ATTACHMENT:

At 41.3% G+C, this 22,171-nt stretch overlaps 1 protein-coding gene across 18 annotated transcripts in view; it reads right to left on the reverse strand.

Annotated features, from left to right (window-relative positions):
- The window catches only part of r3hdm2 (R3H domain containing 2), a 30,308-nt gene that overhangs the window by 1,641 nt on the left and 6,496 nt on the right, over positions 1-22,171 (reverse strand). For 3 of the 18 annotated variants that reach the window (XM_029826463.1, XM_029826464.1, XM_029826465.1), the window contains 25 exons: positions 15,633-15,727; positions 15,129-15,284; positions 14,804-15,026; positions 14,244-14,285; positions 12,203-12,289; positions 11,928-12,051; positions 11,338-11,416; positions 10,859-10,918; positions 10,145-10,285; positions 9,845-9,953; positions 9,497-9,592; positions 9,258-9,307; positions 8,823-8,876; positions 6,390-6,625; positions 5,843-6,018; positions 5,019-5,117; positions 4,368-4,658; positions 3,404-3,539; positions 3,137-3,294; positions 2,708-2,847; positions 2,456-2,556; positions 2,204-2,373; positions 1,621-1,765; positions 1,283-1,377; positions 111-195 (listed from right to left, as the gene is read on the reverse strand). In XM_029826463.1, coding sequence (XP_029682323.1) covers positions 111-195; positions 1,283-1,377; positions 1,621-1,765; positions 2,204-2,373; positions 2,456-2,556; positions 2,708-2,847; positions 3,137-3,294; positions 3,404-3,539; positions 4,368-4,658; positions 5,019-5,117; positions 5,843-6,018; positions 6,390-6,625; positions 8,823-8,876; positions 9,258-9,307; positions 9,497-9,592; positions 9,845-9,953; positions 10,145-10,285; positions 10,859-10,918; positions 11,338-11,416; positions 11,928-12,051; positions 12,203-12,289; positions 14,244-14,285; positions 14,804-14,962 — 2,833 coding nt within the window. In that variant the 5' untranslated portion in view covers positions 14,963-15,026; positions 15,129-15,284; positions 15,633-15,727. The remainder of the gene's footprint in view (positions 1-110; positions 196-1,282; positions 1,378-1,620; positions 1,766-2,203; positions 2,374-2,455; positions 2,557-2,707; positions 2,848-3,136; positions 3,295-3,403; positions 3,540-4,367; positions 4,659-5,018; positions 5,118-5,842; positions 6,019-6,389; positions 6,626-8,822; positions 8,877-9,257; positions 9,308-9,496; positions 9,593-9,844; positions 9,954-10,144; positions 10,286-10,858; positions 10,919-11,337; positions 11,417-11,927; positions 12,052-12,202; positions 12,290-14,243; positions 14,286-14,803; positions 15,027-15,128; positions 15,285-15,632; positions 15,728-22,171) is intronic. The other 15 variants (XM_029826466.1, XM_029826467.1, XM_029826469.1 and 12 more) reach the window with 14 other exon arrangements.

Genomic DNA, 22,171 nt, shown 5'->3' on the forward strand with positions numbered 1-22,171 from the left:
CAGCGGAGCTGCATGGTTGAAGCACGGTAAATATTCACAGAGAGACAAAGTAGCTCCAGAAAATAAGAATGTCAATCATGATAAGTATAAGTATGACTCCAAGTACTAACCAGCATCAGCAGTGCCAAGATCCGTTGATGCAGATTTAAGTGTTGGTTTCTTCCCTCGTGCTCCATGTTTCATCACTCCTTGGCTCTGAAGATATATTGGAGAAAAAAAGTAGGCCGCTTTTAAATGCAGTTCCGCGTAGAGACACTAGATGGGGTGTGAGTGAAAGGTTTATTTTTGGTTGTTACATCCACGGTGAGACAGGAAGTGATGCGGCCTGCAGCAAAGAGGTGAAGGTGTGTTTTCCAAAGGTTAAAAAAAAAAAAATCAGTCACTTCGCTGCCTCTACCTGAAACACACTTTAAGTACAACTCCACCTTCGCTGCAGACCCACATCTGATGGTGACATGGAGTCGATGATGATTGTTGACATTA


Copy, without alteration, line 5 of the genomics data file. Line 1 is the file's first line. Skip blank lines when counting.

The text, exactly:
CAGCGGAGCTGCATGGTTGAAGCACGGTAAATATTCACAGAGAGACAAAGTAGCTCCAGAAAATAAGAATGTCAATCATGATAAGTATAAGTATGACTCCAAGTACTAACCAGCATCAGCAGTGCCAAGATCCGTTGATGCAGATTTAAGTGTTGGTTTCTTCCCTCGTGCTCCATGTTTCATCACTCCTTGGCTCTGAAGATATATTGGAGAAAAAAAGTAGGCCGCTTTTAAATGCAGTTCCGCGTAGAGACACTAGATGGGGTGTGAGTGAAAGGTTTATTTTTGGTTGTTACATCCACGGTGAGACAGGAAGTGATGCGGCCTGCAGCAAAGAGGTGAAGGTGTGTTTTCCAAAGGTTAAAAAAAAAAAAATCAGTCACTTCGCTGCCTCTACCTGAAACACACTTTAAGTACAACTCCACCTTCGCTGCAGACCCACATCTGATGGTGACATGGAGTCGATGATGATTGTTGACATTA